Saturday 15 June
Common holly (Ilex aquifolium)
Common holly fact file
- Find out more
- Print factsheet
Common holly description
With its bright red berries (found only on female plants), and shiny evergreen leaves, the native holly tree (Ilex aquifolium) has been a symbol of midwinter festivals since pre-Christian times (3). The common holly grows as a shrub or tree, and has a narrow, conical crown and smooth silver-greyish bark (2). The fragrant male and female flowers are found on separate trees; they occur in clusters, and are white in colour (2). The dark green holly leaves are spiny, and have a waxy texture (4).
- Height: up to 10 m (2)
Common holly biology
Flowering occurs in May and June (2). Holly berries are a very important source of food for birds during winter (4), and birds assist in the dispersal of holly berries away from the parent tree (3). Holly may also spread by vegetative reproduction, by 'runners'; furthermore, the tips of branches that touch the ground may take root, forming a bower around the trunk of the tree, which may be used by animals (and children) as a shelter (3).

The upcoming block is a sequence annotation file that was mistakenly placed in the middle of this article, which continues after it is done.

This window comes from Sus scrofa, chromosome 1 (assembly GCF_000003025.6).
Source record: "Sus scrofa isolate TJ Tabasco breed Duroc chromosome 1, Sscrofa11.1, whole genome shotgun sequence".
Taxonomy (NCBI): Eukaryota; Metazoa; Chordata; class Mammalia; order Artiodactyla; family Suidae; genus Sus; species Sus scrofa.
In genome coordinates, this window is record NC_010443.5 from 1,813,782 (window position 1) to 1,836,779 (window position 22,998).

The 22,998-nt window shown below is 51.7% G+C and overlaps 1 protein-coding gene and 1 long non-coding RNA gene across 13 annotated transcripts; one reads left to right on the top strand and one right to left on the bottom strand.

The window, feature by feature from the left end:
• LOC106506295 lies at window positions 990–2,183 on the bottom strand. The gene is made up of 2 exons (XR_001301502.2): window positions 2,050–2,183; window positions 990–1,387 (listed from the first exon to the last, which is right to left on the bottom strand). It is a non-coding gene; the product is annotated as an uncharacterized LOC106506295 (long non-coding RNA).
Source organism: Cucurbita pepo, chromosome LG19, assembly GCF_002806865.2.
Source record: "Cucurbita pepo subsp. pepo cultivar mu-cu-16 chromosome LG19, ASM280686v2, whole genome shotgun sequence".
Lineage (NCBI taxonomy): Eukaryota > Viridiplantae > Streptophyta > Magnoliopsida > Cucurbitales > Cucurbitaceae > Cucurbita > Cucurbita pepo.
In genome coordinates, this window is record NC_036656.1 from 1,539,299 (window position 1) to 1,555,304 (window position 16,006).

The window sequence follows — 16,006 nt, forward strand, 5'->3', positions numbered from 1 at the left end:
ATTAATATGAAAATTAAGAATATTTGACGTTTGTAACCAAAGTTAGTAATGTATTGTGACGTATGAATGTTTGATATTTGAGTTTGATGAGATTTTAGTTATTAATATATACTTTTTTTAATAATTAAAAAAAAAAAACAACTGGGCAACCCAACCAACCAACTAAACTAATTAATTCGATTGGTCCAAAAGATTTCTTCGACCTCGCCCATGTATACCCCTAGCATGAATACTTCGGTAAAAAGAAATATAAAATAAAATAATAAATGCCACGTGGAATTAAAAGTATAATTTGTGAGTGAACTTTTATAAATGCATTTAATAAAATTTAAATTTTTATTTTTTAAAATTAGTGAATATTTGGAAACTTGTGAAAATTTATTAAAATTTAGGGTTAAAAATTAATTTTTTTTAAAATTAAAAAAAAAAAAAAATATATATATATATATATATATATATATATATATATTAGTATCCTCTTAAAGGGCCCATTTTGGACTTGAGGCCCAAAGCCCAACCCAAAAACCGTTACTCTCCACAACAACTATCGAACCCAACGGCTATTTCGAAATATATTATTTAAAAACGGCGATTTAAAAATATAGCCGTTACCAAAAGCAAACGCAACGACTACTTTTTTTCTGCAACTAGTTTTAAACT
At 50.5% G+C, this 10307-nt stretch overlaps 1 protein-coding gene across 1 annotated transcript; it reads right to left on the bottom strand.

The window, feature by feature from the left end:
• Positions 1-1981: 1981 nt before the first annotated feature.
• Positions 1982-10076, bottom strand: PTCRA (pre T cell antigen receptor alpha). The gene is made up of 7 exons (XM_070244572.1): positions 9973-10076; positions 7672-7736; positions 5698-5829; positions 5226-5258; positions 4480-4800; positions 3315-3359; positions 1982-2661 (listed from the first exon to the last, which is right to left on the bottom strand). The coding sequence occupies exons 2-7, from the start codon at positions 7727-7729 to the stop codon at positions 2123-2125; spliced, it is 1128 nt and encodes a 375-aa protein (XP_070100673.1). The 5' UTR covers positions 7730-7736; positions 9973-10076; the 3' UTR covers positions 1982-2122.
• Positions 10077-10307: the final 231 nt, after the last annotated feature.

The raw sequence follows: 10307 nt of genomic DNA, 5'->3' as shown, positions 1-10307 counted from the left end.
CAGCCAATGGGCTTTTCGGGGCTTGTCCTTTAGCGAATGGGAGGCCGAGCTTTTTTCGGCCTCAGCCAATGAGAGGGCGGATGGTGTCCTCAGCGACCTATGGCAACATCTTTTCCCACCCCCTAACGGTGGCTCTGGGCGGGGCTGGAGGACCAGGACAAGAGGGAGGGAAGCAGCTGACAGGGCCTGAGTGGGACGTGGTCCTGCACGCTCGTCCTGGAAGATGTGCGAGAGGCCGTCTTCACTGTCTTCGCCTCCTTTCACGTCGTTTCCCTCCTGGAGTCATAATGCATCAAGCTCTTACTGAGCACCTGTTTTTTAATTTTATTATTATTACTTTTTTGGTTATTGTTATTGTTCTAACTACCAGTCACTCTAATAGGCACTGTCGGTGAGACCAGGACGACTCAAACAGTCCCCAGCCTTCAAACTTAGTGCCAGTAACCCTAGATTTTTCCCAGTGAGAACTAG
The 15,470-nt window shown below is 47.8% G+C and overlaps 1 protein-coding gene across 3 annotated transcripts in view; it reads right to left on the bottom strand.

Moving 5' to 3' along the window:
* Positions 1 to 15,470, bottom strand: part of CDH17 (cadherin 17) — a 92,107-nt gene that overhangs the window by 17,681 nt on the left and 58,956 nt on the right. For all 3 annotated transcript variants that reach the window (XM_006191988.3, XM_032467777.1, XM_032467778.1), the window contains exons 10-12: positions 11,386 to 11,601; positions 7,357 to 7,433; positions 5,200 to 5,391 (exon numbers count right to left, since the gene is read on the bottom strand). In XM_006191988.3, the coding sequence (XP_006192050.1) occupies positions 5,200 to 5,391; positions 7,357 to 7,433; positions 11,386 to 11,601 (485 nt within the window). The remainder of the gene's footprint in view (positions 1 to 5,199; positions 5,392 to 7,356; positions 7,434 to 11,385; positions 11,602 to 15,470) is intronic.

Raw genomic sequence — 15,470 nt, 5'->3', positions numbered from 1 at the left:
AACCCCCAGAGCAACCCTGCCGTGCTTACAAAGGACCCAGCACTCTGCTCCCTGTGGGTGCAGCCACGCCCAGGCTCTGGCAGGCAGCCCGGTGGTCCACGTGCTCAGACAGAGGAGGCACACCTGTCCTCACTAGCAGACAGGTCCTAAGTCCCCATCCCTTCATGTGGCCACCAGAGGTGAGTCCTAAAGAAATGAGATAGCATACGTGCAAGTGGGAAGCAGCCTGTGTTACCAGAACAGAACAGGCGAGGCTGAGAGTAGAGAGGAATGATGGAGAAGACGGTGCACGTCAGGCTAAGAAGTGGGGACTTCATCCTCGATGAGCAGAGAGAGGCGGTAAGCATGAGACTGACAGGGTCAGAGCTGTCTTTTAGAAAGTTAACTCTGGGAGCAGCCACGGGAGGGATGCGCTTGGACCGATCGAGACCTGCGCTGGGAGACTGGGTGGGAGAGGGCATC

Unsurprisingly there is a rich wealth of folklore and custom surrounding the holly tree (3); the amount of berries produced is used as a means of divining whether there will be a harsh winter. A widespread and firmly held belief around Britain is that it is extremely bad luck to cut down a whole holly tree, although somewhat paradoxically, it is permitted to cut branches to bring into the house during winter (3). This belief has often led to hollies being retained even when the entire hedge to which they once belonged was destroyed. In many farming areas, holly has been given to livestock as winter browse, and this practice continues today. Holly wood was used to make horsewhips for many years, as it was thought to have 'power over horses'. It was also believed to provide protection against fire (3). The most well-known holly-custom, however, is bringing boughs into the house in winter. Originally, holly was a fertility symbol because of the retention of the berries and shiny foliage throughout winter. It was also thought to protect a house from witchcraft and goblins. The pagan tradition of bringing holly indoors was accepted by Christianity; the spines of the leaves symbolising the crown of thorns, and the red berries representing the blood of Christ (3).Top